Summary of Recent Cases – Substantive Law


Interpretation Of Trigger Date For Employers’ Liability Insurers To Indemnify In Mesothelioma Cases

Durham v. Bai (Run Off), CA, 8/10/10

The Court of Appeal held that, in relation to mesothelioma claims, where an employers’ liability insurance policy covered employers for “injury sustained” by their employees in the course of their employment, the insurers’ liability to indemnify the employers was not triggered unless the policy was in force when the disease manifested itself in the form of a tumour. Where the policy covered employers for “disease contracted” by employees in the course of their employment, the insurers’ liability to indemnify arose on the date of the inhalation of the asbestos dust which caused the disease.

Guidance As To Correct Approach To Suitability Under The Personal Protective Equipment At Work Regulations 1992

Threlfall v. Hull City Council, CA, 20/10/10

The Court of Appeal handed down guidance as to the correct approach to reg. 4 of the Personal Protective Equipment at Work Regulations 1992. Ordinarily, the court’s first task was to determine whether reg. 4 applied at all; it applied wherever a residual risk of harm arose and which was more than de minimis or so trivial that it should be ignored. The next question for the court was whether the equipment prevented or adequately controlled the identified risk of injury. Only if that question was answered in the affirmative would the need to consider the requirements of reg.4(3) arise. If the question was answered in the negative, the equipment would be unsuitable irrespective of how appropriate it may be. The correct interpretation of “adequately control the risk” in reg. 4(3)(d) is that the equipment should prevent a significant injury. Further, the Court of Appeal stated that the suitability of any protective equipment had to be judged at the time the equipment was provided, rather than with the benefit of hindsight.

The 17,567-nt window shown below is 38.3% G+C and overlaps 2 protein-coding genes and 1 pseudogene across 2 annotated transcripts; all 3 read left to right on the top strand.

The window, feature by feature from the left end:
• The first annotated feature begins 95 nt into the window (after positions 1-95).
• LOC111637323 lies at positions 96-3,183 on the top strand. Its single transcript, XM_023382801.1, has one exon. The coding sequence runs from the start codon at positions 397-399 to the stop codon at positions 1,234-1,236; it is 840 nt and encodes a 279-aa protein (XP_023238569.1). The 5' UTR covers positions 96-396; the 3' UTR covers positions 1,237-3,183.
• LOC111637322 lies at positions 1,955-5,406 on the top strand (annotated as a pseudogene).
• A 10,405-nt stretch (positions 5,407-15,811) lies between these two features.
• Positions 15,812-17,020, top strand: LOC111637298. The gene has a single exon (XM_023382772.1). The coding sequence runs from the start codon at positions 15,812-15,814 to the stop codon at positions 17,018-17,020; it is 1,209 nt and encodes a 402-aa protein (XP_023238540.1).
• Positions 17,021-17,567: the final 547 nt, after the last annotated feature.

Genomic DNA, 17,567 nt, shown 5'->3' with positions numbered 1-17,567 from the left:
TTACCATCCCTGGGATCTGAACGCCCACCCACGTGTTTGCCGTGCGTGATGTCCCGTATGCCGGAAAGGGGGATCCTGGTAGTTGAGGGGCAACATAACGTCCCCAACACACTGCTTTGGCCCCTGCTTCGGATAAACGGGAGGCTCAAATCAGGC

Reinstitution Of Fresh Proceedings Following Strike Out Of Claim For Failure To Serve In Time Not An Abuse Of Process

Aktas v. Adepta, CA, 22/10/10

The Court of Appeal held that the reinstitution of a personal injury claim, which had previously been struck out for a failure to serve the claim form and particulars in time, in a second action outside of limitation, was not an abuse of process.

November 13, 2010 · Editorial Team · Comments Closed
Posted in: Cases